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Tourist attractions offer genuine interest and something of sightseeing or recreational value to tourists, and are worth the customer’s money and time to enter. Tourist traps on the other hand are set up to exploit tourists. What they offer is not worth the time or the money (i.e. definitely overpriced) and tourists generally leave feeling disappointed, bored, or cheated (or all of them at once). There may be a difference of opinion here on what is worthwhile and value for money. What is a tourist trap to one may be a genuine attraction to another.
China Highlights aims to give you the best possible experience of China’s best attractions through our tailoring tours to customer requirements, more than 12 years of experience arranging tours for more than 10,000 satisfied English-speaking clients a year, and continuous development in response to customer feedback. We really know how to avoid tourist traps, i.e. disappointment. See our “Why Us” and “Value for Money” pages.
The tourist traps that China Highlights will help you to avoid are the large souvenir retail outlets that are usually included as a compulsory and wearily tolerated part of standard Chinese group tours, and from which the guide will get a commission. Products sold often include tea and tea sets, pearls, jade, Chinese paintings and calligraphy, traditional calligraphy sets, silk, rugs, and other more localized specialties.
This is all very well if you find these products interesting or want to buy something to take home, but if you are not interested you are safe with China Highlights as we will not waste your time by going there. From October 1st, 2013, all our itineraries are SHOPPING FREE — the first China tour company with absolutely no shopping on our tours.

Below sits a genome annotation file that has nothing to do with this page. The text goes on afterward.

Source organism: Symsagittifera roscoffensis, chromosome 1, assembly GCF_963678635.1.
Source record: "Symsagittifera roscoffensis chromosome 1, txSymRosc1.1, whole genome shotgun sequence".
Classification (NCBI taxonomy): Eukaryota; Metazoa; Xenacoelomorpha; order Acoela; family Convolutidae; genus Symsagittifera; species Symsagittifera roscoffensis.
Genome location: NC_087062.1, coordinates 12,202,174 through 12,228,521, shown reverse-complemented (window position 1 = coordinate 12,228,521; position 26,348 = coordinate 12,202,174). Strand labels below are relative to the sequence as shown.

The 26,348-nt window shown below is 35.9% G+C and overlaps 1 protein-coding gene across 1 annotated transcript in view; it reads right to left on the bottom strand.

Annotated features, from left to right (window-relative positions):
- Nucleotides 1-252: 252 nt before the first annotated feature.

If you have a particular product that you are interested in, let us know and we could arrange a guided tour of the best places to buy. Always remember to bargain, or even better get someone Chinese to bargain for you! Our guides may be able to help you. If you would like to buy something from China on your tour with our help, you will need to sign a disclaimer releasing your tour guide to recommend the best places to buy and take you shopping.
Tourist traps could also take the form of shops, or lone hawkers, at genuine tourist attractions or other tourist-frequented locations, selling over-priced goods to a captive, or possibly unsuspecting, market. We at China Highlights can do nothing about this, only warn you.
There will often be a difference of opinion on what is a fair price. The “local price”, the “tourist price” and the “foreigner price” are a hard to remove principle in the minds of many vendors. Food and drink sold at remote locations, e.g. on mountains, may be reasonably expected to be a bit more expensive due to the cost of getting it there.
This category includes the people at airports, railway stations, and bus stations offering overpriced hotels or on an overpriced ride or tour. Beware: a reasonable price may change later. These people can sometimes be genuine and quite helpful, and the price is sometimes a good one, but if you are unsure why risk it?
There are also those who line popular tourist walking routes trying to get you to eat at their restaurant or buy whatever they are selling. A general rule is to avoid places so desperate that they have to hold a menu on the street or hassle passers by, and find a place packed with locals, or that seems popular and smells good.
Other “tourist traps” fall further outside the definition centering around exploitative tourist sights and services, and can be better defined as unscrupulous operators, con artists, and criminals who particularly prey on tourists – those who seem rich and unaware, especially foreigners. There are gray areas of the law in China where the police can do nothing, such as in a your-word-against-theirs situation.
As elsewhere in the world, in China you may come across people who try to exploit the unsuspecting. When on holiday, tourists often let down their guard and that makes them especially vulnerable to scams. So again, caution and common sense are vital.
Watch out for counterfeit money. See Chinese Money for how to recognize counterfeits. 100 yuan notes that you get from a bank or ATM won’t be fake, so if anyone says they are and wants to change one of yours it is a scam. They might switch a note you used to pay for something for a fake and then ask for another 100 yuan note instead of “your” fake. The best thing to do here is definitely not to give them another 100 yuan. You should call the police if you know it to be a switch. If you are holding a fake note that someone has just handed you the police may be able to do something.